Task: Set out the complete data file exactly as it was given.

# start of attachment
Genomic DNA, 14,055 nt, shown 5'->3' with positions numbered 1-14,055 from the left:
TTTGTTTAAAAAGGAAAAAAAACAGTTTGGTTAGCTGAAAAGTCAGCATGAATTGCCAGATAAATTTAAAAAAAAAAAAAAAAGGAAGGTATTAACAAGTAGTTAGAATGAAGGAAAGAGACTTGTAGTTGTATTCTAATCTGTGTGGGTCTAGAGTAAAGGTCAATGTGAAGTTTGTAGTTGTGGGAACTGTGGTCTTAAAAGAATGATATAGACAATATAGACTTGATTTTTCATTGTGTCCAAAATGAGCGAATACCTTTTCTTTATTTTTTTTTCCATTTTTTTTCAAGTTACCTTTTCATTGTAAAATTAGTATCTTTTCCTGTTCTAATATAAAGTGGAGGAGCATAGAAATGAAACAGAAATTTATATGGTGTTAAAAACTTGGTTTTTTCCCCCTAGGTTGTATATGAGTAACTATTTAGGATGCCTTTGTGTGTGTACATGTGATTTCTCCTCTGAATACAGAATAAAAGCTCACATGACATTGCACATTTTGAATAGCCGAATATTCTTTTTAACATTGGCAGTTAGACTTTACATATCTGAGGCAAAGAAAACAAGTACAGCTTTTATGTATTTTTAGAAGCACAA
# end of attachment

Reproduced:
Genomic DNA, 14,055 nt, shown 5'->3' with positions numbered 1-14,055 from the left:
TTTGTTTAAAAAGGAAAAAAAACAGTTTGGTTAGCTGAAAAGTCAGCATGAATTGCCAGATAAATTTAAAAAAAAAAAAAAAAGGAAGGTATTAACAAGTAGTTAGAATGAAGGAAAGAGACTTGTAGTTGTATTCTAATCTGTGTGGGTCTAGAGTAAAGGTCAATGTGAAGTTTGTAGTTGTGGGAACTGTGGTCTTAAAAGAATGATATAGACAATATAGACTTGATTTTTCATTGTGTCCAAAATGAGCGAATACCTTTTCTTTATTTTTTTTTCCATTTTTTTTCAAGTTACCTTTTCATTGTAAAATTAGTATCTTTTCCTGTTCTAATATAAAGTGGAGGAGCATAGAAATGAAACAGAAATTTATATGGTGTTAAAAACTTGGTTTTTTCCCCCTAGGTTGTATATGAGTAACTATTTAGGATGCCTTTGTGTGTGTACATGTGATTTCTCCTCTGAATACAGAATAAAAGCTCACATGACATTGCACATTTTGAATAGCCGAATATTCTTTTTAACATTGGCAGTTAGACTTTACATATCTGAGGCAAAGAAAACAAGTACAGCTTTTATGTATTTTTAGAAGCACAA